In case you missed it, Kenna Security recently released the latest report in our ongoing joint effort to measure and improve vulnerability management (VM). Prioritization to Prediction, Volume 5: In Search of Assets at Risk examines the vulnerability landscape through the lens of common asset platforms. I’ll briefly share two charts from the report along with a few takeaways that will (hopefully) help convince you that P2P V5 deserves to be on your reading list.
Remediation Velocity: Measures the speed and progress of remediation. How quickly are issues addressed and how long do they persist within and/or across assets?
The first chart we’ll look at compares remediation velocity across four major categories of assets. I think it’s helpful to think of remediation as a race. Some are quick off the starting line, closing large numbers of vulnerabilities in a short timeframe. Windows assets look to run in that way. Some hit their stride a little later and make up for lost ground in the long run. Macs fit that description, passing Windows-based assets just before the seven-month mark and hanging on to the lead for the duration. Others (*nix and appliances) never seem to kick remediation into a higher gear and run the remediation race at their own steady pace.
Figure 1: Comparison of remediation velocity across major asset categories
We’ve added some values to Figure 15 to highlight these differences. The half-life of vulnerabilities in a Windows system is 36 days. For network appliances, that jumps tenfold to 369 days! After one year, only about 15% of bugs remain on Mac and Windows assets, but Linux/Unix systems and network appliances still have a lot of work ahead of them.
If you’re looking for data to show upper management that squeezing a little more life out of those legacy Windows servers and desktops is a bad idea, this should do the trick.
Figure 2 splits out the Windows curve from Figure 1 among different Windows platforms. The difference in remediation velocity between the fastest version (Windows 10; 2016 Server) and the slowest (Windows XP) is pretty incredible. Let’s start at the top, where (indicated with a dotted lines) you’ll find older versions of Windows that are no longer supported. Clearly, that milestone in a platform’s life makes it much more difficult to manage vulnerabilities in a timely manner (or even at all). If you’re looking for data to show upper management that squeezing a little more life out of those legacy Windows servers and desktops is a bad idea, this should do the trick.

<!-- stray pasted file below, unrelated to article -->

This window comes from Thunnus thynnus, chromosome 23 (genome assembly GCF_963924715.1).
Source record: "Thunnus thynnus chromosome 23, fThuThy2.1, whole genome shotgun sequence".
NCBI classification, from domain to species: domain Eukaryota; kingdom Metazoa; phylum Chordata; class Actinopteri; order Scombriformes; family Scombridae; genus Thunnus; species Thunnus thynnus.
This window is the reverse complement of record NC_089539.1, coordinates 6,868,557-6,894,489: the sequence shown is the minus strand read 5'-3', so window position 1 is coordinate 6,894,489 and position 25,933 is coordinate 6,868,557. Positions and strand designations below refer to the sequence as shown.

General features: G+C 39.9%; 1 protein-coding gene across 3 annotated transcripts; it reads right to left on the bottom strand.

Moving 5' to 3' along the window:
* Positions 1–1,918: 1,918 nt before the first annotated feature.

Figure 2:Comparison of remediation velocity across Windows platforms
2008 Server and Windows 7 run in the middle of the pack in Figure 2. Mainstream support ended for both of these years ago, but extended support was available until January 2020. Since we pulled data for this report at the beginning of 2020, extended support was available for the duration of the timeline shown in the chart.
The latest desktop and server versions all cluster tightly together at the bottom in Figure 2. I interpret this as strong evidence that Microsoft (and the ecosystem of third-party tools for Microsoft products) is making it increasingly more efficient for organizations to manage vulnerabilities affecting supported versions of their operating systems. The recipe of a regular cadence for patch releases, automatic/forced updates (love them or loathe them), efficient tools for deploying patches, etc., appears to be yielding good fruit for fast fixes.
I interpret this as strong evidence that Microsoft is making it increasingly more efficient for organizations to manage vulnerabilities affecting supported versions of their operating systems.
I have one more observation before closing out this post. There’s less difference between Windows desktops and servers than I anticipated. This may tie back to the reliable and streamlined cadence of patch release and remediation easing classic concerns like patch deployments blue-screening critical servers over time.
If you’d like to see platform-based comparisons like those above for a wider variety of metrics, download the full report. In addition to remediation velocity, we examine:
- Vulnerability Density: Median number of vulnerabilities detected on assets
- Assets at Risk: Percentage of assets with at least one open high-risk vulnerability
- High-Risk Density: Median number of high-risk vulnerabilities detected on assets
- High-Risk Coverage: Percentage of all high-risk vulnerabilities remediated
- Fix Rate: Median percentage of total vulnerabilities closed in a given month
- Net Capacity: Percentage of assets where high-risk vulnerability closures meet/exceed new vulns
Thanks for reading!